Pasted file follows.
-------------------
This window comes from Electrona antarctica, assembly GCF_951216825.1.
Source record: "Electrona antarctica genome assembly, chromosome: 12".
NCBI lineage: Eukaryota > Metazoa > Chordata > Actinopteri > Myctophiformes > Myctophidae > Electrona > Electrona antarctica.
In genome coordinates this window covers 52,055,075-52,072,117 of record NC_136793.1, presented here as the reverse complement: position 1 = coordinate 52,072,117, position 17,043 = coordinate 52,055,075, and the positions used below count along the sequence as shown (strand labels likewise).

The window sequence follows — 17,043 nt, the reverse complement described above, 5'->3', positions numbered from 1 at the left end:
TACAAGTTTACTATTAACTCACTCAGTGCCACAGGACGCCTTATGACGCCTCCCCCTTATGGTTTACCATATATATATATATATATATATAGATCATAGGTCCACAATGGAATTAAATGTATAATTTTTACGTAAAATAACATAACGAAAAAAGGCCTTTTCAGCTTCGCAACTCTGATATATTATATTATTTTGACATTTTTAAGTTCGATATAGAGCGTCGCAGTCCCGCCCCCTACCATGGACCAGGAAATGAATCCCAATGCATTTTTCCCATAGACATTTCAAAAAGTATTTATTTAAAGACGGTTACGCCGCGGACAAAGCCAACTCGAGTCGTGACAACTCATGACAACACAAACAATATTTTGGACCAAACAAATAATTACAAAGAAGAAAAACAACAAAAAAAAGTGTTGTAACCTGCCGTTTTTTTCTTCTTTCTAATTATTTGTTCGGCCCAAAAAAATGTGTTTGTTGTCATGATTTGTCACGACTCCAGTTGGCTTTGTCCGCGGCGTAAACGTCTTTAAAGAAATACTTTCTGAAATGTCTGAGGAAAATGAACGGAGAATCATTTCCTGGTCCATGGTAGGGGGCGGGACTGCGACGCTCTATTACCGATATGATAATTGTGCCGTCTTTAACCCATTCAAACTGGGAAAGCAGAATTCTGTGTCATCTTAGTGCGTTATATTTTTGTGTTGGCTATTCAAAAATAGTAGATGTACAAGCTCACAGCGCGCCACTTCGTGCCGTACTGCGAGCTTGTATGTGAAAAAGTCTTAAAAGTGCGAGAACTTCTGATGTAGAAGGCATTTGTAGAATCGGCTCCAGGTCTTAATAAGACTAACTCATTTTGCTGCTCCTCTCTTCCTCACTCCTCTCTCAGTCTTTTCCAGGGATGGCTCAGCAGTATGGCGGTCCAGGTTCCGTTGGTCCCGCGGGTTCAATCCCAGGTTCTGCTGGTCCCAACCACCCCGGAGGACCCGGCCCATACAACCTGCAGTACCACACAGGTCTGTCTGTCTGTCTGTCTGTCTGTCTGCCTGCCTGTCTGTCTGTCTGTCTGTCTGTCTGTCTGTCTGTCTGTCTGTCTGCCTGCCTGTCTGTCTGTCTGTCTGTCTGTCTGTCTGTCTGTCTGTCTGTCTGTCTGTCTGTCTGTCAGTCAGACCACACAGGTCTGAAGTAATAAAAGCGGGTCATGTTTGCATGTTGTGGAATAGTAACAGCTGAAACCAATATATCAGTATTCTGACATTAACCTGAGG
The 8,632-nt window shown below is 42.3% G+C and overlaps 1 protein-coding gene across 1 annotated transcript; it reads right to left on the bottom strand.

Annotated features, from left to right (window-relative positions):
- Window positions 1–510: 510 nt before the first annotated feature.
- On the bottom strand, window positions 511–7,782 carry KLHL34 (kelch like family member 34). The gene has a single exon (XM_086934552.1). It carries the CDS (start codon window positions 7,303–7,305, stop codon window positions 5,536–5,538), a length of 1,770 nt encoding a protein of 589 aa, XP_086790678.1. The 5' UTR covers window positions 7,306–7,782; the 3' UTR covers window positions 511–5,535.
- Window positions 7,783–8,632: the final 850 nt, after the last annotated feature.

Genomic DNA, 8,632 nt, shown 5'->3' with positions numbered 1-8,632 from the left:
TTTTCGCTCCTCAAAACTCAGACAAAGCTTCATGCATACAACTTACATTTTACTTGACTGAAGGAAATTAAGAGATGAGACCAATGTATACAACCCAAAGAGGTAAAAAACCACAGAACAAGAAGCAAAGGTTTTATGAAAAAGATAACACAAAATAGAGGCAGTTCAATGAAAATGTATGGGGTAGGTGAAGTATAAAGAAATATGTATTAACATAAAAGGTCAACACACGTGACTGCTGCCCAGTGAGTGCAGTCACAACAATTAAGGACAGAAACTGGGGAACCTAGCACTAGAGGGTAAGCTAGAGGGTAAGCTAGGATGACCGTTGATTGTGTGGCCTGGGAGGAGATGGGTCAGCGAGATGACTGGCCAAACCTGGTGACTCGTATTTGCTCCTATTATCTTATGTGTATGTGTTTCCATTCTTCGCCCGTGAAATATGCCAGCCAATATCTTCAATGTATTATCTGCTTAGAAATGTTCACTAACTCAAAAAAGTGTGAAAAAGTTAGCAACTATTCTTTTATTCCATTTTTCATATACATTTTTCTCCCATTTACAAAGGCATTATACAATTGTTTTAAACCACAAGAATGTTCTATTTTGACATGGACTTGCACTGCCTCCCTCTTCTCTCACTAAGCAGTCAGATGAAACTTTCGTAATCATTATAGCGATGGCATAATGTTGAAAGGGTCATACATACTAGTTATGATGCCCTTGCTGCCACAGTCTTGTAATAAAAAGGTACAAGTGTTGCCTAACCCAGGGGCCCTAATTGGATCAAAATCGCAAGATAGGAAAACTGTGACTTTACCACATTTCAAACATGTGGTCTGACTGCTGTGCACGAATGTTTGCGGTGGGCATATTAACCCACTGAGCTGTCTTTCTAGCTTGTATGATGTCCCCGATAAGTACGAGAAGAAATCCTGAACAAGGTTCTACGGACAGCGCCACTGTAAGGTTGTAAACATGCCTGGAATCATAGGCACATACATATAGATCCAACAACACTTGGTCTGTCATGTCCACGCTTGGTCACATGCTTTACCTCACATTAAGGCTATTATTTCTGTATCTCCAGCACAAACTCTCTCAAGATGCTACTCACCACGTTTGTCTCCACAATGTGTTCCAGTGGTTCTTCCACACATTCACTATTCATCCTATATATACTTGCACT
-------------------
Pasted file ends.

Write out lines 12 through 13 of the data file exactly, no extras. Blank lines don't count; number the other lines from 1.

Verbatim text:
Genomic DNA, 8,632 nt, shown 5'->3' with positions numbered 1-8,632 from the left:
TTTTCGCTCCTCAAAACTCAGACAAAGCTTCATGCATACAACTTACATTTTACTTGACTGAAGGAAATTAAGAGATGAGACCAATGTATACAACCCAAAGAGGTAAAAAACCACAGAACAAGAAGCAAAGGTTTTATGAAAAAGATAACACAAAATAGAGGCAGTTCAATGAAAATGTATGGGGTAGGTGAAGTATAAAGAAATATGTATTAACATAAAAGGTCAACACACGTGACTGCTGCCCAGTGAGTGCAGTCACAACAATTAAGGACAGAAACTGGGGAACCTAGCACTAGAGGGTAAGCTAGAGGGTAAGCTAGGATGACCGTTGATTGTGTGGCCTGGGAGGAGATGGGTCAGCGAGATGACTGGCCAAACCTGGTGACTCGTATTTGCTCCTATTATCTTATGTGTATGTGTTTCCATTCTTCGCCCGTGAAATATGCCAGCCAATATCTTCAATGTATTATCTGCTTAGAAATGTTCACTAACTCAAAAAAGTGTGAAAAAGTTAGCAACTATTCTTTTATTCCATTTTTCATATACATTTTTCTCCCATTTACAAAGGCATTATACAATTGTTTTAAACCACAAGAATGTTCTATTTTGACATGGACTTGCACTGCCTCCCTCTTCTCTCACTAAGCAGTCAGATGAAACTTTCGTAATCATTATAGCGATGGCATAATGTTGAAAGGGTCATACATACTAGTTATGATGCCCTTGCTGCCACAGTCTTGTAATAAAAAGGTACAAGTGTTGCCTAACCCAGGGGCCCTAATTGGATCAAAATCGCAAGATAGGAAAACTGTGACTTTACCACATTTCAAACATGTGGTCTGACTGCTGTGCACGAATGTTTGCGGTGGGCATATTAACCCACTGAGCTGTCTTTCTAGCTTGTATGATGTCCCCGATAAGTACGAGAAGAAATCCTGAACAAGGTTCTACGGACAGCGCCACTGTAAGGTTGTAAACATGCCTGGAATCATAGGCACATACATATAGATCCAACAACACTTGGTCTGTCATGTCCACGCTTGGTCACATGCTTTACCTCACATTAAGGCTATTATTTCTGTATCTCCAGCACAAACTCTCTCAAGATGCTACTCACCACGTTTGTCTCCACAATGTGTTCCAGTGGTTCTTCCACACATTCACTATTCATCCTATATATACTTGCACT